Saturday, January 10, 2009

Dore's Raven

Paul Gustave Dore, the 19th century French artist whose pictures of demons and hell from Dante's Inferno, Milton's Paradise Lost, and de Plancy's Dictionnaire Infernal might have terrified you as a child, also illustrated Poe's "The Raven." Below are some examples; click on thumbnails to see them in all their dark glory (Downloaded from Project Gutenberg).


Poe's Mysterious Death

The death of Poe himself is as sordid and mysterious as one of his grimmer stories. After disappearing for several days, he was found delirious and wearing someone else's clothing in a Baltimore saloon, muttering the name "Reynolds," whom no one has ever identified. Brought to a hospital, he died after four days.

Trutv Crime Library has an exhaustive article on "The Murder of Edgar Allan Poe," giving several theories about how he died, including the possibility that he was the victim of an election-rigging practice known as cooping:

...[G]angs of men picked up or even carried off by force, men whom they found in the streets - and transported them to cellars in various slums of the city, where they were kept under guard, threatened, maltreated if they attempted to escape, often robbed, and always compelled to drink whiskey [sometimes mixed with other drugs] - until they were stupefied and helpless.

At the election these miserable wretches were brought up to the polls in carts or omnibuses, under guard, and made to vote the tickets in their hands [repeatedly at different voting places]. Death from the ill-treatment was not very uncommon. The general belief here is that Poe was seized by one of these gangs - "cooped," stupefied with liquor, dragged out and voted [again and again], then turned adrift to die.

Some proponents of the "cooping" theory state that the gang members may have changed Poe's clothes so that he wouldn't be recognized by those running the elections, in case he was brought to a specific voting place more than once or possibly Poe's fine clothing was taken and sold by the thugs.

While death may have been a possible side effect of "cooping," death was not the primary intent, and those involved in such practices may have been guilty of unintentional homicide.

The article points to other possible homicide theories as well. The Edgar Allan Poe Society of Baltimore has an article that includes these, as well as the possibility that Poe was suffering from some sort of disease. Tuberculosis, epilepsy, and diabetes have all been named as potential culprits. In 1996, a doctor published a paper theorizing Poe had died of rabies, based on an account of Poe's end that described how he had difficulty swallowing water. The article takes issue with the doctor's research however, and says Poe did in fact drink a substantial amount of water before the end.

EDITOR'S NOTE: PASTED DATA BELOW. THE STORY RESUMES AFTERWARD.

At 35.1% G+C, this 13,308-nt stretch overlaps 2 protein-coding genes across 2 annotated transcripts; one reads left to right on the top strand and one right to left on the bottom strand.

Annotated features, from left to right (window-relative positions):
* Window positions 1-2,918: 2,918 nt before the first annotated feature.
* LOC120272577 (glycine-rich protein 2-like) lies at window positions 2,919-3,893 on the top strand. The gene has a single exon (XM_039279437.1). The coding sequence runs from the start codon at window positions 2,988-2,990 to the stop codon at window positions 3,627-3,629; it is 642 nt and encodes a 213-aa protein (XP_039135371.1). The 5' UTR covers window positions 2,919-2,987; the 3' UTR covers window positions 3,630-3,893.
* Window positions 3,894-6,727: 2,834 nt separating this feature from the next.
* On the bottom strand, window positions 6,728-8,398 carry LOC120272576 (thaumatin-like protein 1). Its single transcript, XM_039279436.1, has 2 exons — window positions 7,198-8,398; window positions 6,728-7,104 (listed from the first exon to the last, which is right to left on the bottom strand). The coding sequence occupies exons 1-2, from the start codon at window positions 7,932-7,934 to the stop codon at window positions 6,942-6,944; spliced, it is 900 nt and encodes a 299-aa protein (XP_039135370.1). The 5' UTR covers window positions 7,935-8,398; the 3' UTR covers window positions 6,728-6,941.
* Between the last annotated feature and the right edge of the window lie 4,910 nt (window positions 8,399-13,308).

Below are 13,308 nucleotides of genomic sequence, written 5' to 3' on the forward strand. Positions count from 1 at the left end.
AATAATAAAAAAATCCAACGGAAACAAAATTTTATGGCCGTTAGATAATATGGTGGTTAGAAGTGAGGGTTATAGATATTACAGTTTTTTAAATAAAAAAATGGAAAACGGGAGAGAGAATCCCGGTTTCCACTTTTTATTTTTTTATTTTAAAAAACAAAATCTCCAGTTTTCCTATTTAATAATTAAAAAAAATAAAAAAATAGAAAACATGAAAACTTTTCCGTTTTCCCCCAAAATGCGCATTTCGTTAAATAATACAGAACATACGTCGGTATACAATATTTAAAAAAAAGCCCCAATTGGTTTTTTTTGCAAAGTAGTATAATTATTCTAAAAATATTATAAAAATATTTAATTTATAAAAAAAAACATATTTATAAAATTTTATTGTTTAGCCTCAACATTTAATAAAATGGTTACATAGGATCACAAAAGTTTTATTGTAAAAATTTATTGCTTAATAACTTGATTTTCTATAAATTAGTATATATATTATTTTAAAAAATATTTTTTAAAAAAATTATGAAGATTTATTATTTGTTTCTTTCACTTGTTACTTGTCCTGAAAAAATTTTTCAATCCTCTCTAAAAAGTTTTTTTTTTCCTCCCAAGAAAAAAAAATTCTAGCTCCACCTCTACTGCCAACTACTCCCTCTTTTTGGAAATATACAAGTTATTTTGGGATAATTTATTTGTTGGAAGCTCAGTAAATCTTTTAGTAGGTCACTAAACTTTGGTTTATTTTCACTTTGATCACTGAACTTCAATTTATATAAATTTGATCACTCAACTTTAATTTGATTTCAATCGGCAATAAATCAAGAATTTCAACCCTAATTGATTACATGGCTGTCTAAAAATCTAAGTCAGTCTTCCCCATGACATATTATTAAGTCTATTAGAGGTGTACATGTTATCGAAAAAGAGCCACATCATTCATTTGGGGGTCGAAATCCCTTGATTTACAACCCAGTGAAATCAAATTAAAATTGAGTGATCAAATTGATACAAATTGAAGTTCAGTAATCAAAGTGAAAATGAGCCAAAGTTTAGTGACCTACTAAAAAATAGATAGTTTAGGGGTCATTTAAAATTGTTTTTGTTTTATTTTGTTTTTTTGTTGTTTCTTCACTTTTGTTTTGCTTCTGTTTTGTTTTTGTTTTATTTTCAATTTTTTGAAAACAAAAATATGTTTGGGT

Poe was a heavy drinker, and alcohol could have easily brought about his end. But at the time of his death, he seemed to have sobered up. That plus the missing time, the changed clothing, and the mysterious Reynolds cast some doubt on what really killed Edgar Allan Poe.

The Fall of the House of Usher

A very surreal 13-minute film, this adaptation of Usher appeared in 1928, according to IMDB. Some of the effects seem dated, and very Flock-of-Seagulls to a 21st century audience. But the surreal sets, odd camera angles, and visual tricks have an undeniably creepy and unsettling quality. During the first scene, pay attention to the black gloved hands that serve the brother and sister. And notice how often the directors play around with moving images of staircases. You might almost get vertigo watching this film. It deserves close scrutiny.

Afterwards, compare it to scenes from the 1920 German Expressionist film The Cabinet of Dr. Caligari (the film itself is here with thumbnail images here). And read Poe's story.

The Tell-Tale Heart -- An Animated Film

Produced in 1953, this version of Poe's tale features the gentle, wonderfully creepy voice of James Mason along with a cool visual style.

Tuesday, January 6, 2009

Three Dozen

No piece bigger than a quarter, that’s my rule. You can use knives and acid to strip the meat off the bone. The clothes you can burn. But then you have to break up the skeleton into fragments small enough that they won’t attract attention, that they don’t look human if you come across them. There are plenty of places to scatter them if you’ve done the job right. I’ve taken down three dozen this way.

Of course you have trophies, but you must hide those too. The police can find them in your crawlspace, in your attic. If you rent a storage unit you’re asking to be caught. But you can’t just give them up. You have to be able to take them out once in awhile and… remember.

I’ve found the perfect way. It’s not for everyone. The tools hurt worse than you can imagine. You might get infection if you don’t sterilize everything. But when you’re done, you can just let the authorities search any part of your house. I have three dozen trophies, hiding in perfect plain sight. I just smile when the police come. And no ever counts my four extra teeth.

(Read Poe's Berenice here)
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